The second-generation smart strap has a new subscription service and a smaller design.
Aura Devices has released a new version of its smart Apple Watch band that is supposed to provide metrics on your wrist similar to what you’d receive from walking on a pair of smart scales.
It employs bioelectrical impedance analysis (BIA) to offer fat, muscle, and water balance data, much like the original Aura strap. Samsung used the same sensor technology in its Galaxy Watch 4 wristwatch to provide wrist-based metrics.
The data is linked to Aura’s companion phone app, where you should be able to get insights into your statistics, get suggestions, and tweak your objectives.
Aura has luckily simplified the process of obtaining those measures by making the strap 20% smaller and 5% thinner, which we are pleased to hear after being critical of the first generation strap’s size.
The way the strap links to Apple Watches Series 3 and later has been modified to help the device fit a bit smoother on the wrist.
According to reports, the new strap has a new architecture that can record 16 times more data points and claims an increase in accuracy, bringing it to 95 percent of a DEXA-scan. A bone density scan is the gold standard for BIA measurement.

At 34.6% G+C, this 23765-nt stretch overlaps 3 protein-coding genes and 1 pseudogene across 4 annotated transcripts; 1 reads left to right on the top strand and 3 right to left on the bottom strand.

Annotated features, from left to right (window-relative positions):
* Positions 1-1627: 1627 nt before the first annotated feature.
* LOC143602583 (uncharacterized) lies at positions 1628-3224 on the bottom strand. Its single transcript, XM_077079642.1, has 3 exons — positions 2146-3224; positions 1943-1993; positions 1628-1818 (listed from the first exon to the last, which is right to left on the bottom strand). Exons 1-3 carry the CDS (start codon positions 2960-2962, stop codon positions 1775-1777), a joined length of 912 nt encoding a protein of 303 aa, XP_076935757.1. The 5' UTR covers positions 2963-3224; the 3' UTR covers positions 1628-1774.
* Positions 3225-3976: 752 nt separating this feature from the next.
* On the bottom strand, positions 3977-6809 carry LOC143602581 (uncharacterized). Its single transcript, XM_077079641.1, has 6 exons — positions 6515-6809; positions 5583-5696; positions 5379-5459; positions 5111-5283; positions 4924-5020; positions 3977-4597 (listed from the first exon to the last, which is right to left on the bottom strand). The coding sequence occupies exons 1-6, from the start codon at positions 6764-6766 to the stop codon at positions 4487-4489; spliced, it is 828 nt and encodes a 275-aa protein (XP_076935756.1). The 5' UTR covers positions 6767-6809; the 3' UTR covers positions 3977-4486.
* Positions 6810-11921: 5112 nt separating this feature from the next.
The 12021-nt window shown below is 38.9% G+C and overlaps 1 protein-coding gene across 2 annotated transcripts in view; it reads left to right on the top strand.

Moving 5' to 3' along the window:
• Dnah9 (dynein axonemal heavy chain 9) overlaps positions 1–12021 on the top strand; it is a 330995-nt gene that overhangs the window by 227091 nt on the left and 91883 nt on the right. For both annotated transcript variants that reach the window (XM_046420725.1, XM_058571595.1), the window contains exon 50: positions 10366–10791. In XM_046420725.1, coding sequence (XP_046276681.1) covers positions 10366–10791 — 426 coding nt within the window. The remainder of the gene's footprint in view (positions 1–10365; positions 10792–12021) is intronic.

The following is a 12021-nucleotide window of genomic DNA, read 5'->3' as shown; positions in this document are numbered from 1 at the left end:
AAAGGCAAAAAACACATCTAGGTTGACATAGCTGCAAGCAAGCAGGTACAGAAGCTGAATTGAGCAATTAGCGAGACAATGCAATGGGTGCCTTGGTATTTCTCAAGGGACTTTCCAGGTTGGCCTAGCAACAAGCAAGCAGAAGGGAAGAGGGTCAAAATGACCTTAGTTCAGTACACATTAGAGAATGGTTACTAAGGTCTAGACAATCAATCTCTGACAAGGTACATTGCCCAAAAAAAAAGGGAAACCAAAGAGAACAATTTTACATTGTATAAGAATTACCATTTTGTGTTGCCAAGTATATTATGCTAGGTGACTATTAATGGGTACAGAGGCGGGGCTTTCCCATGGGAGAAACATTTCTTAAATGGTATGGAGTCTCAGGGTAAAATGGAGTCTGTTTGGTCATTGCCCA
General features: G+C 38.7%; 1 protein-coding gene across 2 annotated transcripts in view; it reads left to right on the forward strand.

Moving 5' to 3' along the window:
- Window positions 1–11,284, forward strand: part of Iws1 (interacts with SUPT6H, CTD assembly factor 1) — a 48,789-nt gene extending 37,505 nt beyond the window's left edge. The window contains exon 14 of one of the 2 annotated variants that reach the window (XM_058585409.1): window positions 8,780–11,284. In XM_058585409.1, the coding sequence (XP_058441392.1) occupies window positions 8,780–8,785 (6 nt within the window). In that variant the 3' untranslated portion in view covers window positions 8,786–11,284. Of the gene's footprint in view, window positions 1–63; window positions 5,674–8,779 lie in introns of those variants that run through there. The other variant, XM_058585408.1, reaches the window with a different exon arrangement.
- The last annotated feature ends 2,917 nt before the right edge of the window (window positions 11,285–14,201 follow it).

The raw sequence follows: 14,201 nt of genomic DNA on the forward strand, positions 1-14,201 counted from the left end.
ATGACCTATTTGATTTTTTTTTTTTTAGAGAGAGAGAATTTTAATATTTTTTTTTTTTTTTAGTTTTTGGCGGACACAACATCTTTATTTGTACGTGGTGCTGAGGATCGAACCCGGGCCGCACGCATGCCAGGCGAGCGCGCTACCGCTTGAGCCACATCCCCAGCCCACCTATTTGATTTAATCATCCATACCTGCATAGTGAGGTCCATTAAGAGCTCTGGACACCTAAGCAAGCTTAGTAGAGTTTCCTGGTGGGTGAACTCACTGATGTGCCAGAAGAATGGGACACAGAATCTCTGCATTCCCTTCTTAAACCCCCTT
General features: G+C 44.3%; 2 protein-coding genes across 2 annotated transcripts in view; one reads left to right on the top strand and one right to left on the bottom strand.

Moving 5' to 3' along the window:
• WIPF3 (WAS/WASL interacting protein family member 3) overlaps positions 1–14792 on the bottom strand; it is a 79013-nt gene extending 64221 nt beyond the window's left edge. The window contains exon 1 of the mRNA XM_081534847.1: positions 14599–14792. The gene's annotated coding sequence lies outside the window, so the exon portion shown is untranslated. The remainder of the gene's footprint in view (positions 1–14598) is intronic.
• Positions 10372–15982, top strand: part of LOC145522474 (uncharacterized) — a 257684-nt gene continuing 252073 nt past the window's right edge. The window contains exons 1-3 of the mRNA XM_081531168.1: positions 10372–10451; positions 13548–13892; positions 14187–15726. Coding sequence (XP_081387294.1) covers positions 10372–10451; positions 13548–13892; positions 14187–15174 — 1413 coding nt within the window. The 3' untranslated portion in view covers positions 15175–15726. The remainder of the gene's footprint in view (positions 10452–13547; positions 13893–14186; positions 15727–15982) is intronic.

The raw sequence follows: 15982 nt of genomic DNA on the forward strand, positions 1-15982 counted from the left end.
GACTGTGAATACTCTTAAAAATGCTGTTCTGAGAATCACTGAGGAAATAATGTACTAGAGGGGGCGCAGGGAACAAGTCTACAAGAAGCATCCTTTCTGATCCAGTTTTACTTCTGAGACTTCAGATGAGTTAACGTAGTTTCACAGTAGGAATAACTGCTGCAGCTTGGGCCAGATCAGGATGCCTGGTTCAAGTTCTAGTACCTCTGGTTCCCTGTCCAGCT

Aura is also making the daring decision of providing an Aura Plus membership, which includes monthly fitness and nutrition reports, more data analysis, fitness content, and the option to conduct live conversations with personal trainers.
The Aura Strap 2 is now available in a single black colour for $149 on Aura’s website, and it will also be available at select shops.
A monthly membership costs $9.99, or an annual subscription costs $79.99, with Aura strap owners receiving a free six-month trial.
With the original Aura strap, we didn’t have the best of luck. It seemed cumbersome, and taking measurements required too many steps. The data presentation and quality looked hit-or-miss, and there were few relevant actionable insights.
While it seems like Aura has solved some of those issues with the new strap, going down the subscription path while the accuracy of its hardware is still being scrutinised seems ambitious. We’ve received the updated strap for testing, and we’re excited to see whether the enhancements make a difference.